Insulin Delivery Methods: Past, Present And Future

Insulin Delivery Methods: Past, Present And Future

Go to: INTRODUCTION The prevalence of diabetes is increasing throughout the world. The International Diabetes Federation estimated 366 million people had diabetes in 2011 and is expected rise to 552 million by 2030.[1] Though type 2 diabetes mellitus (T2DM) accounts for 85-95% of diabetes, the prevalence of T1DM has increased by 2-3% in certain parts of Europe and USA.[1,2] Thus, diabetes has become one of the most common noncommunicable diseases worldwide. Discovery of insulin was one of the greatest medical discoveries of the last century. All patients with T1DM and many patients with long standing T2DM require insulin therapy to achieve good glycemic control.[3,4,5] The early insulins were derived from bovine and porcine pancreas and were associated with immunological reactions, lipodystrophy and unpredictable insulin absorption from subcutaneous tissue. Hence, initial research focused on the purification of insulin.[4] There has been marked progression in the development of insulins such as rapid and long acting insulin analogs in the last five decades.[4] The landmark Diabetes Control and Complication Trial (DCCT), demonstrated the importance of intensive insulin therapy (IIT) in T1DM for prevention of micro- and macro-vascular complications.[5] However, IIT results in increased risk for hypoglycemia, which is a major obstacle in achieving glycemic targets.[6,7] Therefore, emphasis has evolved to achieving tight glycemic control with minimal hypoglycemia by focusing on delivering insulin that mimics endogenous insulin secretion by the pancreas.[4] Insulin is a peptide hormone, therefore, destroyed by gastric acid if taken orally. Intradermal absorption of insulin is not reliable, and it cannot mimic physiological insulin secretion. In addition, intradermal, intramu Continue reading >>

A Study Of An Automated Insulin Delivery System In Participants With Type 1 Diabetes Mellitus (t1dm)

A Study Of An Automated Insulin Delivery System In Participants With Type 1 Diabetes Mellitus (t1dm)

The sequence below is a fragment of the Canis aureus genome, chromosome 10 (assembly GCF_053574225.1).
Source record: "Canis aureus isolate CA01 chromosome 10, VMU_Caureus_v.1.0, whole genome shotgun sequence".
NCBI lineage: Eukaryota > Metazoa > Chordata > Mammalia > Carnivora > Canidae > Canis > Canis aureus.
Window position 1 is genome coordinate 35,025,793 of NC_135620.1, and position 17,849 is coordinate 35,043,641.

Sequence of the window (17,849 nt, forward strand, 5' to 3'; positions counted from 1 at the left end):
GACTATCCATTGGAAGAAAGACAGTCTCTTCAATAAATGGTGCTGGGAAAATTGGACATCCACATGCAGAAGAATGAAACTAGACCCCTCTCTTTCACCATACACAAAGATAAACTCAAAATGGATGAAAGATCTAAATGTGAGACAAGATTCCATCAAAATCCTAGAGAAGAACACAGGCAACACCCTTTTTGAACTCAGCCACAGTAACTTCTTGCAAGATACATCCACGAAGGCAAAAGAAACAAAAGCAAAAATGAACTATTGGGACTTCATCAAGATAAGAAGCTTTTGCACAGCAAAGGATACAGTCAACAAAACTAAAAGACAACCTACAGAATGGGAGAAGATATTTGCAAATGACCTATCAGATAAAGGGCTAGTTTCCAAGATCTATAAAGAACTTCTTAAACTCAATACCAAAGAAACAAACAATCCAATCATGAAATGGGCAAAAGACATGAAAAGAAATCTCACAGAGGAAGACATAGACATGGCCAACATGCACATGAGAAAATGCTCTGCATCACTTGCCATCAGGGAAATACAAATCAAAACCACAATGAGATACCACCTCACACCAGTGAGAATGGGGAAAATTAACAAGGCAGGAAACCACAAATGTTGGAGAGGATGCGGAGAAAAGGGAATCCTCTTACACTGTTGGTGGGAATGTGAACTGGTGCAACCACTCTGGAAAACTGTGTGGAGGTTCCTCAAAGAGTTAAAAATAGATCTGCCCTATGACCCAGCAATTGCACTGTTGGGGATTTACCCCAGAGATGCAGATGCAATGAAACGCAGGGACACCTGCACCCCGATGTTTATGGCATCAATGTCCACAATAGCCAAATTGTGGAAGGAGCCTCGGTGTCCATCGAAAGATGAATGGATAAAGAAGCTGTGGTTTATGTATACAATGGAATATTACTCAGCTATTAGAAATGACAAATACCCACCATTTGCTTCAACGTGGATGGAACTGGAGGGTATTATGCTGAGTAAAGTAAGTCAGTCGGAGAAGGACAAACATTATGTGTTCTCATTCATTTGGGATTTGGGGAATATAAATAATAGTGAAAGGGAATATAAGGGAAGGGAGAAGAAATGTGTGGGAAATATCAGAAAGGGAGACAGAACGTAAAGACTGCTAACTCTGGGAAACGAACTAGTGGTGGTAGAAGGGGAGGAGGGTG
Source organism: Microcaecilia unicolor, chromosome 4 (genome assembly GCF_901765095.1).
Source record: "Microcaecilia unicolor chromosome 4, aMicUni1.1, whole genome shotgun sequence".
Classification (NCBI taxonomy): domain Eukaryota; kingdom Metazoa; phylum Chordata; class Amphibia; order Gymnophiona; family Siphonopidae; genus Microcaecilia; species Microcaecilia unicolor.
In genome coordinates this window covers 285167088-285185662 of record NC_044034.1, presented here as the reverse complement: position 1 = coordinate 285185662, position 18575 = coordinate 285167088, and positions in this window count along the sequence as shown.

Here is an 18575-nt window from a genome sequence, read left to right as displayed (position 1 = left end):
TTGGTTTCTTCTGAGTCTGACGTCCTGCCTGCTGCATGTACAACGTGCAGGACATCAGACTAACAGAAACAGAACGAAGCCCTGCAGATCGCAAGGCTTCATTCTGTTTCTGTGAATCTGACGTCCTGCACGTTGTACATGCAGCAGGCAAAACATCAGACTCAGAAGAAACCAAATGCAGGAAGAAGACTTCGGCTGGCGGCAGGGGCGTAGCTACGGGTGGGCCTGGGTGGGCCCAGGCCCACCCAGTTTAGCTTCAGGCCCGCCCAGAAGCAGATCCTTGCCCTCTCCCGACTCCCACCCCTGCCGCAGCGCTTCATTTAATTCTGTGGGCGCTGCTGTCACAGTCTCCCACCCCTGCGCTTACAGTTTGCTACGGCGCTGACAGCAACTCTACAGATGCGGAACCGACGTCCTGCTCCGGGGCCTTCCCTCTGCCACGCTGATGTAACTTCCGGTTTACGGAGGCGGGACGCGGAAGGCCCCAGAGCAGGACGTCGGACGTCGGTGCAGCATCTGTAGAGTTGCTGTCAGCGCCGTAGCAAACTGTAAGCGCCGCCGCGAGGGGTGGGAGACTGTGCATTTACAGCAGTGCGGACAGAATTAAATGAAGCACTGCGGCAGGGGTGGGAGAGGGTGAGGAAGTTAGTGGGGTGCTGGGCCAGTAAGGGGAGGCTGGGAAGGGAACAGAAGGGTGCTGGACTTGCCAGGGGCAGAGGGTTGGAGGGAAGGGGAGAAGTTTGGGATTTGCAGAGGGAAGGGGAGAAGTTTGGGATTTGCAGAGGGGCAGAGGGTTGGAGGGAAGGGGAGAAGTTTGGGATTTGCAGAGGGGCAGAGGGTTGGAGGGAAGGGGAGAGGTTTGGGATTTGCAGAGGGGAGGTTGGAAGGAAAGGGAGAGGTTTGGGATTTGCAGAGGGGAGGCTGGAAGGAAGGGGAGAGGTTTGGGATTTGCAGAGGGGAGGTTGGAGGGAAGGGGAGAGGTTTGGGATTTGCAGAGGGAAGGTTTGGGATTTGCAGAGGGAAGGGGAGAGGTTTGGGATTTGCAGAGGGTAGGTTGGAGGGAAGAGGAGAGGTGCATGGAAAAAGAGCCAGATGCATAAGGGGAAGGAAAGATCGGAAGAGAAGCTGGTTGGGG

You have reached the maximum number of saved studies (100). Please remove one or more studies before adding more. A Study of an Automated Insulin Delivery System in Participants With Type 1 Diabetes Mellitus (T1DM) The safety and scientific validity of this study is the responsibility of the study sponsor and investigators. Listing a study does not mean it has been evaluated by the U.S. Federal Government. Read our disclaimer for details. ClinicalTrials.gov Identifier: NCT03367390 Information provided by (Responsible Party): Study Description Study Design Arms and Interventions Outcome Measures Eligibility Criteria Contacts and Locations More Information The Automated Insulin Delivery (AID) System is an investigational insulin delivery device being developed for use for participants with diabetes. The purpose of this study is to assess the safety of the AID system and to test whether the AID System functions as it was designed to. This study will last approximately 12-18 days, not including screening. Screening is required within 28 days prior to the start of the study. An Early Feasibility Study to Evaluate the Functionality and Safety of an Automated Insulin Delivery System in Adult Patients With Type 1 Diabetes Mellitus Experimental: AID System Containing Insulin Lispro The AID system is comprised of a continuous subcutaneous insulin infusion (CSII) pump component with a hybrid closed-loop control (HCLC) algorithm, and a continuous glucose monitor (CGM) component. Individualized doses of insulin lispro administered via the AID system to maintain glycemic control, except during procedures designed to induce hyperglycemia and hypoglycemia. Study Description Study Design Arms and Interventions Outcome Measures Eligibility Criteria Contacts and Locations More Informatio Continue reading >>